By Anne the 24.01.2023
They are the vestiges of a time when the glaciers were so large that it was impossible to see the rock that supported them. After centuries of heat, the glaciers melted and mountain lakes filled the cavities left by these ice giants, providing an essential life support system to the flora, fauna rural activities, the lakes are becoming more popular as visitors seek freedom and new discoveries. The Renoso massif, the third largest on the island, shelters several lakes.
Lake Bastiani is the biggest, most famous and most visited in the area, and has a silvery granite cobalt-coloured heart. It’s also the highest lake there and its ancient flow paths to the surrounding meadows indicate that there were several other small lakes here a few centuries ago. For many years, herds of cattle were lodged here to take advantage of the rich bounty of these mountains. But beware of sudden weather changes due to the altitude.
It’s better to explore the area with professional guides. As they share advice and their passion for, and tales of the area, hikers can get a fascinating understanding of the local culture and history.
Unless you reach the 2,353m high peak of the Resono mountain, only Bastani will be visible. The lakes of Vitalaca, Bracca, Nielluccio, Alzeta or the twins of Rina await keen hikers willing to climb in order to admire their beauty.
Placed above each other and connected by channels, some lakes are slowly disappearing, a natural phenomenon for these glacial remains. Surrounded by grass, they gradually give way to become peat bogs, called pozzine in the Corsican language.
Whether in Pozzolu or Pozzi, this phenomenon can be seen on several sections of this massif. The peat bogs are seriously impressive, and you can easily imagine just how big the lake must have been to have filled the entire valley.
These fish filled water holes form a graceful curve in the land, making for a beautiful pasture for the herds and creating a feeling of absolute freedom to walkers. Try walking barefoot on the to truly commune with nature here. The lakes of Rina, on the Renoso massif, are gradually disappearing, little by little they are forming into peat bogs. The pozzine are protected and must not be walked on. They shelter a rare and endemic species, Corsican butterwort. It’s a carnivorous plant with sticky leaves and blooms from June to September.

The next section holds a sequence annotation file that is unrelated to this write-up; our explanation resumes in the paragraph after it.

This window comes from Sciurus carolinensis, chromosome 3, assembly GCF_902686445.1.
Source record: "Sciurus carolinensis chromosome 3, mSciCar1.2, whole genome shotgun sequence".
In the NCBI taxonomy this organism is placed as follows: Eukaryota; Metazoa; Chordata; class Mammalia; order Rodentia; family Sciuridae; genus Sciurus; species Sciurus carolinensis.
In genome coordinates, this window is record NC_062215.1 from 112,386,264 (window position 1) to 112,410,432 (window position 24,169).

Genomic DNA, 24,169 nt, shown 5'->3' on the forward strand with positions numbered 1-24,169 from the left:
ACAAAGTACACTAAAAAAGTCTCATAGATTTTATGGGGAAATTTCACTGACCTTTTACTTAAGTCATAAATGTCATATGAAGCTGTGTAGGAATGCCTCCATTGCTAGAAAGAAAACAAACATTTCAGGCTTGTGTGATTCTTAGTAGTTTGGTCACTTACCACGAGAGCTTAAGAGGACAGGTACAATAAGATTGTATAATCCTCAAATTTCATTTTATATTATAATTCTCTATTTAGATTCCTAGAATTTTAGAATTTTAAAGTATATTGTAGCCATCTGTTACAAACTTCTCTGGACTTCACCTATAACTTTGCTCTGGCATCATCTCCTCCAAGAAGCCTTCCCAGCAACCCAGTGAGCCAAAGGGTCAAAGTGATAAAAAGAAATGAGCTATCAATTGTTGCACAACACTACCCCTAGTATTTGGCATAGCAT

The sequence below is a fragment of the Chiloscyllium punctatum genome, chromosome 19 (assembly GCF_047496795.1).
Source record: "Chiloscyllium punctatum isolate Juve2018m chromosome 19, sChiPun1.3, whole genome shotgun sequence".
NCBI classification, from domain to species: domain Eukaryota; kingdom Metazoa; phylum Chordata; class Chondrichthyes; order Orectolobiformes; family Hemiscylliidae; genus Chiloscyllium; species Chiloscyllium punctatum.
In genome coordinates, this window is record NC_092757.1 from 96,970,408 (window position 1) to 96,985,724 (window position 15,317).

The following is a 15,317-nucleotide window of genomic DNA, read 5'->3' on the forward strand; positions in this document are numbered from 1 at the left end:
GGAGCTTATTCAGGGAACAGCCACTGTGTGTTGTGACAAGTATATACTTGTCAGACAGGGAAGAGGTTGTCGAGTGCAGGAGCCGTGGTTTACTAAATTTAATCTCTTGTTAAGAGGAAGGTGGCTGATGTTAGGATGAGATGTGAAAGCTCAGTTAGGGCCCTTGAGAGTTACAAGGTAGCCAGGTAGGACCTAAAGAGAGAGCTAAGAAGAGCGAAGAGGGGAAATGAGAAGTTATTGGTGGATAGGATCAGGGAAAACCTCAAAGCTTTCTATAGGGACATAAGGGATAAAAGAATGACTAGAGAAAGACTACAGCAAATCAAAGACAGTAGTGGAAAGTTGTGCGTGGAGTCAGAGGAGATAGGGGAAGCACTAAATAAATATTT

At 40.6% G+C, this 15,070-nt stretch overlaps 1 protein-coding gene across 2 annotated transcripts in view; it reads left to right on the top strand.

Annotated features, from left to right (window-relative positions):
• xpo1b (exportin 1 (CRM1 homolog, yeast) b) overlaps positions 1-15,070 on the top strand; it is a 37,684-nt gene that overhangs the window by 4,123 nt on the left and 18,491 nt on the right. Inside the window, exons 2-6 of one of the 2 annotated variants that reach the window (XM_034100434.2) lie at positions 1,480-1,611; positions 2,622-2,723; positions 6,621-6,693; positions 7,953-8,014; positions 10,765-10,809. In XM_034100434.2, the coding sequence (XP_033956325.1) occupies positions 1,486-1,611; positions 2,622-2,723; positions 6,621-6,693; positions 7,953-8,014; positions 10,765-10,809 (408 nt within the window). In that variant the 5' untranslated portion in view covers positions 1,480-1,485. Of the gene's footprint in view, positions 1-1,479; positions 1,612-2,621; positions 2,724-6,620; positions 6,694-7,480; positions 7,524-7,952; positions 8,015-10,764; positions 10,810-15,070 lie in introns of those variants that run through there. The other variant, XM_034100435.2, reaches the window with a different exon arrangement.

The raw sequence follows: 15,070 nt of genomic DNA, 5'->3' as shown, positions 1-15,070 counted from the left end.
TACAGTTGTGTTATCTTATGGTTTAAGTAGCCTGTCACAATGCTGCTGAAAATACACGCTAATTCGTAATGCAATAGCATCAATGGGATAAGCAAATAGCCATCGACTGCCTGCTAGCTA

The treasures of Renoso are relatively accessible to all, but you will have to climb to see them.
From the ski resorts of Ghisoni-Capanelle and Val d'Ese , and from Verde or Scalella, there are many walking and hiking paths. On these foothills, rock and water are inseparable, the two elements complement each other and make for memorable views.
The Rina lakes, on the Renoso massif, are disappearing, gradually becoming peat bogs.
A walk across the mountains is also an opportunity to meet local shepherds who live and work on the land who are always happy to share a taste of their products. They have honed their knowhow for a thousand years and each offers a unique taste of Corsica according to their herd, the ground, the terroir, and their farming procedures. From one sheep farm to another, the difference in flavours is enormous...
During the summer season, the Val d’Ese resort offers horseback riding trips to the Pozzi of Bastelica site. It’s a fun and unusual way to discover the area without a tiring hike. Bonding with the horses creates an unusual opportunity to discover the trail and makes it more accessible for those who may be worried about tackling the paths without a guide.
Under the snow
In winter discover the treasures of Renoso on skis, snowshoes or snow boots. When the landscape is covered with a thick blanket of snow and the lakes are pure white, the pozzines are hidden, and you can only guess where they are by the differences in snow cover. Every season brings its own wonders, but in winter, everything changes and cries out to be discovered.